Magazine article Science News

The Wind and the Fury: Has Climate Change Made Hurricanes Fiercer, or Are Such Claims Hot Air?

Magazine article Science News

The Wind and the Fury: Has Climate Change Made Hurricanes Fiercer, or Are Such Claims Hot Air?

Article excerpt

AS Hurricane Katrina steamed forward on Thursday, Aug. 25, residents of the southeastern U.S. shore breathed sighs of relief. The storm passed Miami as a weak hurricane, rating as only a category 1 storm on a scale from 1 to 5. But within days, relief turned to alarm, amid warnings from forecasters that the worst might be yet to come. The storm sucked energy from warm Gulf of Mexico waters as it moved west, swelling into a category 5 monster and then weakening only slightly before it slammed into the Mississippi shore as a category 4 hurricane. Abundant rain and a surge of ocean water overwhelmed flood-control measures and broke levees at nearby Lake Pontchartrain, deluging New Orleans with up to 20 feet of water and plunging the city into mayhem.

Katrina's ferocity left many people asking whether the monster storm came from mere chance or from something more long lasting--global warming. Although hurricane numbers and intensities are known to vary naturally, with some years producing many violent hurricanes and others hardly any, Hurricane Katrina isn't the only exceptionally destructive event in recent memory. In 1592, hurricane Andrew topped me charts as me most costly U.S. hurricane then on record, wreaking $25 million in damage in Florida--a record that Katrina will certainly break.

In the tropical Atlantic, moreover, hurricane numbers have been on the uptick since 1995, according to the National Oceanic and Atmospheric Administration (NOAA). In 2004, Florida suffered its worst hurricane season in 118 years, with nine hurricanes, five of which were classified as major. For 2005, NOAA's forecast predicted yet another above-average hurricane season for the region.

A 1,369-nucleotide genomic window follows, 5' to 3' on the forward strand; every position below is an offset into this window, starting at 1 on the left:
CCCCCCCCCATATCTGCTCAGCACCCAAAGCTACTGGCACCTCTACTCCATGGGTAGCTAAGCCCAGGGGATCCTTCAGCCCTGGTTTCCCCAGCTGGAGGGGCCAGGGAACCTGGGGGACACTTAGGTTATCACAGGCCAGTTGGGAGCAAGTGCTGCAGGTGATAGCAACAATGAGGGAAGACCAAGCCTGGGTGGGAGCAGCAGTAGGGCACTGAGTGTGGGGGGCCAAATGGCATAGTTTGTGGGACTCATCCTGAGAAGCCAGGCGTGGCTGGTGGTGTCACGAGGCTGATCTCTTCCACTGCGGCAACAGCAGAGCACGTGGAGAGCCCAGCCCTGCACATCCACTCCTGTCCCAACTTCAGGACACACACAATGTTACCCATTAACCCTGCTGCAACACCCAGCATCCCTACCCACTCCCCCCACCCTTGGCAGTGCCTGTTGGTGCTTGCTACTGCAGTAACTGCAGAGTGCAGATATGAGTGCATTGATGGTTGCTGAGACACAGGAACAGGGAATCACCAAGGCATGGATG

Scientists are divided on whether climate change, induced by industrial and automotive release of carbon dioxide and other greenhouse gases, is driving these statistics. Most climate scientists say that natural, cyclic phenomena that affect ocean currents and atmospheric temperature--such as El Nino in the Pacific Ocean and the North Atlantic Oscillation--yield decade-to-decade swings in total hurricane numbers that have nothing to do with global warming. Some researchers say that these phenomena are also responsible for all the observed changes in storm intensity.

But many other climate scientists are now pointing to global warming as the culprit for increasingly ferocious hurricanes worldwide. Both scientific theory and computer modeling predict that as human activities heat the world, warmer sea-surface temperatures will fuel hurricanes, increasing wind speeds and rainfall. Now, several new studies suggest that climate change has already made hurricanes grow stronger.

Many scientists predict that such an increase in storm violence will have consequences for coastal communities.

COOKING UP A STORM Hurricanes gain their destructive power from ocean moisture and heat. As the sea and atmosphere warm, more water evaporates from the ocean surface. When that moisture reaches the cool upper atmosphere, it condenses, releasing the energy that originally went into evaporating it. This "latent heat" powers the growing storm, says meteorologist Tom Knutson of NOAA's Geophysical Fluid Dynamics Laboratory in Princeton, N.J.

How warm the sea surface gets and how high into the atmosphere the evaporated water climbs set a speed limit on hurricane winds, says Kerry Emanuel of the Massachusetts Institute of Technology in Cambridge. In 1987, Emanuel predicted that with global warming, this speed limit would rise and that hurricanes would rev up their engines.

"If the climate warms, hurricanes have the potential to become substantially more intense," agrees Knutson. He and Robert E. Tuleya of Old Dominion University in Norfolk, Va., have used computer models to simulate how hurricanes would change in a warming world. If the atmospheric concentration of carbon dioxide, the greenhouse gas most responsible for global warming, doubles in the next 80 years, hurricanes' wind speeds will rise by about 5 percent, the researchers predicted in the Sept. …

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